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Some rants about words and hooking encounters.

Word List:

Resources Dragon Tyrra Plane Elemental

A special note on "resources." I totally forgot about my special hatred for this word while doing the recording. HEre's the deal, when you talk about resources in a heroic fantasy LARP, you sound like a lame accountant (as opposed to a cool one) and not at all like a hero. It's so.... petty. Be heroic, take the plunge, don't balance the budget on an excel spreadsheet while fielding a bitchy e-mail from Norma in HR.


- Mickey and Bill

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  • Aaron

    I think words are more important than numbers in role-playing, but then, I was an English Literature/Creative Writing major.

    I am still running a table-top d20 fantasy RPG based in H.P. Lovecraft’s Dreamlands, and after the players built their characters, I took all the numbers away from them and gave them character sheets where the level of their skills were described by adjectives: “competent”, “barely adequate”, ” skilled,” “expert,” etc.

    The words are still attached to numbers, but I know them and not the players.

    Furthermore, what’s fun is when I say they are hit/injured, I describe the wound instead of telling them the hit point loss, i.e., “The ghoul slashes at your arm, digging its dirty, deranged nails in-between your armor scales, rending your shield arm to shreds. You’re afraid to look under your armor and see exposed bone,” instead of “It hits, take six points of damage.” (for a character with 18 hp)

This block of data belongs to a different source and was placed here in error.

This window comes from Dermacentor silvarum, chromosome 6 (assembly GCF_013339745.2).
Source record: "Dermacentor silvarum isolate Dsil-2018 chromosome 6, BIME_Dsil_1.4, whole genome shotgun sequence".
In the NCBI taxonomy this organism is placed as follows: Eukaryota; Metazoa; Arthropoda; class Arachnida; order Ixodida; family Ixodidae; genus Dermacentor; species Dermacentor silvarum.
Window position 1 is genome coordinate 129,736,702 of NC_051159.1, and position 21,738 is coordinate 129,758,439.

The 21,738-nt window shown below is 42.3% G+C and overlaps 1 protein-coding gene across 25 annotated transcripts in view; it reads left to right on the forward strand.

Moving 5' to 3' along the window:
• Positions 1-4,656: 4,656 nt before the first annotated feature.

Yes. More words.

    Oct 31, 2011 at 2:56 am
  • Noah

    I do the same thing at the games I play. Big ones for me are the names of the classes. I always try to refer to someone as a “mage,” “scout,” or “warrior” rather than scholar, rogue or fighter. I also do the same thing with races, but that has more to do with my “barbarian-speak” than a conscious effort to change our language. :)

    That said, I think that for most characters it’s perfectly legitimate to try to figure out exactly what the proper names for things are within the game world and try to be as precise as possible with those terms. For instance, the differences between the words Gremlin, Goblin and Boggart are generally a matter of semantics in real life but in the game world, knowing the exact differences can mean the difference between life and death.

    Nov 8, 2011 at 8:44 pm